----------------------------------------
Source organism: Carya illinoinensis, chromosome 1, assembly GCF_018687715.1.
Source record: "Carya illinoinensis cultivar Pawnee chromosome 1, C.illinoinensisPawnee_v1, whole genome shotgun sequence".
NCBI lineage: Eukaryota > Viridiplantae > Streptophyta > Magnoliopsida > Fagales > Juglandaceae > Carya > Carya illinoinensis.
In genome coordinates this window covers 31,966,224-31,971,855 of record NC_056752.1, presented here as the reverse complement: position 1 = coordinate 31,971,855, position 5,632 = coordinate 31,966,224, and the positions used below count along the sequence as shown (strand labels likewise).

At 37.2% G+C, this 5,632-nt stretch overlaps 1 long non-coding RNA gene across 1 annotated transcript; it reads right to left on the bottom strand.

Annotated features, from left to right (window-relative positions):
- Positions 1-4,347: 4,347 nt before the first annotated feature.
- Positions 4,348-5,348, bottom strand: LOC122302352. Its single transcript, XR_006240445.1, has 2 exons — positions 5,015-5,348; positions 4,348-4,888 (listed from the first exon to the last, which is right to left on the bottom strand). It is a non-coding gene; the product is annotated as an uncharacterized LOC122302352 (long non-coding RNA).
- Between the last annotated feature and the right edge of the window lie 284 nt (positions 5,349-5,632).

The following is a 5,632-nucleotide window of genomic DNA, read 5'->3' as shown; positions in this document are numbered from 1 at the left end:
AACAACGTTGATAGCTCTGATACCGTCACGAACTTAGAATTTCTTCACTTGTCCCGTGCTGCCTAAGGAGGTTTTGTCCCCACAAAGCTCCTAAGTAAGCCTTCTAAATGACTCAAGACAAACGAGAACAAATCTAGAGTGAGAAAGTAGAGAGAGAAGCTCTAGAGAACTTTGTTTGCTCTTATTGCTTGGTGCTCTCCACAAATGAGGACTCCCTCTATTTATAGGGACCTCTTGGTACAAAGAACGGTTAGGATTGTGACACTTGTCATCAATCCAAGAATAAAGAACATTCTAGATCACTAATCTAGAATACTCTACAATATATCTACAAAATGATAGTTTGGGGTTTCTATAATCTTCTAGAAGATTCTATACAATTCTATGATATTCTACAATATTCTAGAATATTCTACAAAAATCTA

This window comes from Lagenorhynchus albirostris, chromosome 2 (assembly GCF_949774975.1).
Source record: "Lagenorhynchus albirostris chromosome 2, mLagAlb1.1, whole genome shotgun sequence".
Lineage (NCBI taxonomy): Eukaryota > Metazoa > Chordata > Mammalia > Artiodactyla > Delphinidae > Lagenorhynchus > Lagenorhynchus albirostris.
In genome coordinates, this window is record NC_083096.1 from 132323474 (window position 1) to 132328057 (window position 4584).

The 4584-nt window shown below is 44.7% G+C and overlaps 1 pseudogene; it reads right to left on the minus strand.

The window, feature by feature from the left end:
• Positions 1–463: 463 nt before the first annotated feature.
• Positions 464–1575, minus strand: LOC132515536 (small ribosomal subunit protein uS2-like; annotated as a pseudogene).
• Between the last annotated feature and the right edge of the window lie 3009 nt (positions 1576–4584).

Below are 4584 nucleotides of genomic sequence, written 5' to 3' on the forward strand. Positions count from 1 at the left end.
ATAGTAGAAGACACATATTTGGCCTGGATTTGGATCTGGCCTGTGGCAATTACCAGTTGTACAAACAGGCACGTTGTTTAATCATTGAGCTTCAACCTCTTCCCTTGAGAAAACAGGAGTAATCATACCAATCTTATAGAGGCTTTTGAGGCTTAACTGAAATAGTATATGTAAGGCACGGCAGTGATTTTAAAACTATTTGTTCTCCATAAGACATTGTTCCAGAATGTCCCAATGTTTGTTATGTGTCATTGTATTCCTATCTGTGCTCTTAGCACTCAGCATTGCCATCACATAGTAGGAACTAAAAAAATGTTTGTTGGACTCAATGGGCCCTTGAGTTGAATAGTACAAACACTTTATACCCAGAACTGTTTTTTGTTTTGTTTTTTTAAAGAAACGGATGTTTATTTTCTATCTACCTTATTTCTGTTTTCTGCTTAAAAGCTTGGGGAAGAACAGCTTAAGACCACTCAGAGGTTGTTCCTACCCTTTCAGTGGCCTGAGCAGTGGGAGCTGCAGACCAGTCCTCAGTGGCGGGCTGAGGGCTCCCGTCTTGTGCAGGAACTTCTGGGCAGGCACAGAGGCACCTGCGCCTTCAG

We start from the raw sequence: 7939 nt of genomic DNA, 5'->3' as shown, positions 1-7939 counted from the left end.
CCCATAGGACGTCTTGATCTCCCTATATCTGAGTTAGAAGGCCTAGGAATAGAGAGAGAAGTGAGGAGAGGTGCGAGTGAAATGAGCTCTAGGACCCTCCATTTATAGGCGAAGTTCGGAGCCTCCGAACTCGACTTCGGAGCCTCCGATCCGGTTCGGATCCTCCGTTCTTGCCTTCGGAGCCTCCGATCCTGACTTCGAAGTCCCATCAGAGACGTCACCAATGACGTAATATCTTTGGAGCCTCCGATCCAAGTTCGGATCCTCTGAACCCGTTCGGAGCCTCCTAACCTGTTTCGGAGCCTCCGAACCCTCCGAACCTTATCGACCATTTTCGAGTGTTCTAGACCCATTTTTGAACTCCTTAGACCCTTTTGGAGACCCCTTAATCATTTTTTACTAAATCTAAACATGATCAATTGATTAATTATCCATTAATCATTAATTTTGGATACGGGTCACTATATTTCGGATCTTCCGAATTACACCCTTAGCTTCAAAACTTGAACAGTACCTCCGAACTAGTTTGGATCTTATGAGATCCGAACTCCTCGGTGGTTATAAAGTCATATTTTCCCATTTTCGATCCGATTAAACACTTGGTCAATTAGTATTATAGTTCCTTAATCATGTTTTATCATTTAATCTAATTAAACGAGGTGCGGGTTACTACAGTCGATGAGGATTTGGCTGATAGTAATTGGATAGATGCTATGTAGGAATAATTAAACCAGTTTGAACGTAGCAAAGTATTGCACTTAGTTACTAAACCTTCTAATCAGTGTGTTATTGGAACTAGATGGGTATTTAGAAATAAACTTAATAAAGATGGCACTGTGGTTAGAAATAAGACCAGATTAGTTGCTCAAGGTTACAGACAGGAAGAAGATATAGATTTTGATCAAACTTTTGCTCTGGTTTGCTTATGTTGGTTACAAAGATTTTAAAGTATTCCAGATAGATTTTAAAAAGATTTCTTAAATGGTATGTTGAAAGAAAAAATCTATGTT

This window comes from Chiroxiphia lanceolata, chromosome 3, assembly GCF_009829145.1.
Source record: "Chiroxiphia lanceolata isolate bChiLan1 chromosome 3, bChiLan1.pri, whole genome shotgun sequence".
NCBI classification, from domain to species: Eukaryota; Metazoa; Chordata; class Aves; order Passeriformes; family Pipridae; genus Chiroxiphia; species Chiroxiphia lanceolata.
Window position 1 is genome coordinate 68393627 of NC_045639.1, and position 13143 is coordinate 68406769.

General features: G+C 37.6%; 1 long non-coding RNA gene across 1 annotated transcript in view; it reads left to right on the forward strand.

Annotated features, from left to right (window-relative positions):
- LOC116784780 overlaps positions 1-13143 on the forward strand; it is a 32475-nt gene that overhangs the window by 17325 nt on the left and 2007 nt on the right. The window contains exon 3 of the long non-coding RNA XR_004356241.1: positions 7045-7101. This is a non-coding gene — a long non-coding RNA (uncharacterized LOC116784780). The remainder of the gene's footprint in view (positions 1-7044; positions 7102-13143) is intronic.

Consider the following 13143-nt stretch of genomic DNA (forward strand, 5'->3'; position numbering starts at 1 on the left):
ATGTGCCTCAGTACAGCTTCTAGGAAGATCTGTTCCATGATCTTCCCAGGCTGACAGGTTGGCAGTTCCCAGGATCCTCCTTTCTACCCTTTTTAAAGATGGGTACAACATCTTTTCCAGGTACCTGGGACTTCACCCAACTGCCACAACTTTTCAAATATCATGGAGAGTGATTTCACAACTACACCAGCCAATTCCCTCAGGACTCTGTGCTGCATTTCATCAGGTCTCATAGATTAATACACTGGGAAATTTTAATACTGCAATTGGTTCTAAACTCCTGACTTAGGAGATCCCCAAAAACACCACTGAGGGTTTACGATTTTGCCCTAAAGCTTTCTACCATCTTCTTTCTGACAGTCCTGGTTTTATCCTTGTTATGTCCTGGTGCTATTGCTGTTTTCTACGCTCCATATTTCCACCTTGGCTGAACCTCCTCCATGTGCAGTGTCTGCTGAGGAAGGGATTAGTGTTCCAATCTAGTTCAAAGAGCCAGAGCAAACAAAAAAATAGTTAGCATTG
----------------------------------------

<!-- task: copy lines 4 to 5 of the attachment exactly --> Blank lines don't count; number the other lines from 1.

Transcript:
In genome coordinates this window covers 31,966,224-31,971,855 of record NC_056752.1, presented here as the reverse complement: position 1 = coordinate 31,971,855, position 5,632 = coordinate 31,966,224, and the positions used below count along the sequence as shown (strand labels likewise).

At 37.2% G+C, this 5,632-nt stretch overlaps 1 long non-coding RNA gene across 1 annotated transcript; it reads right to left on the bottom strand.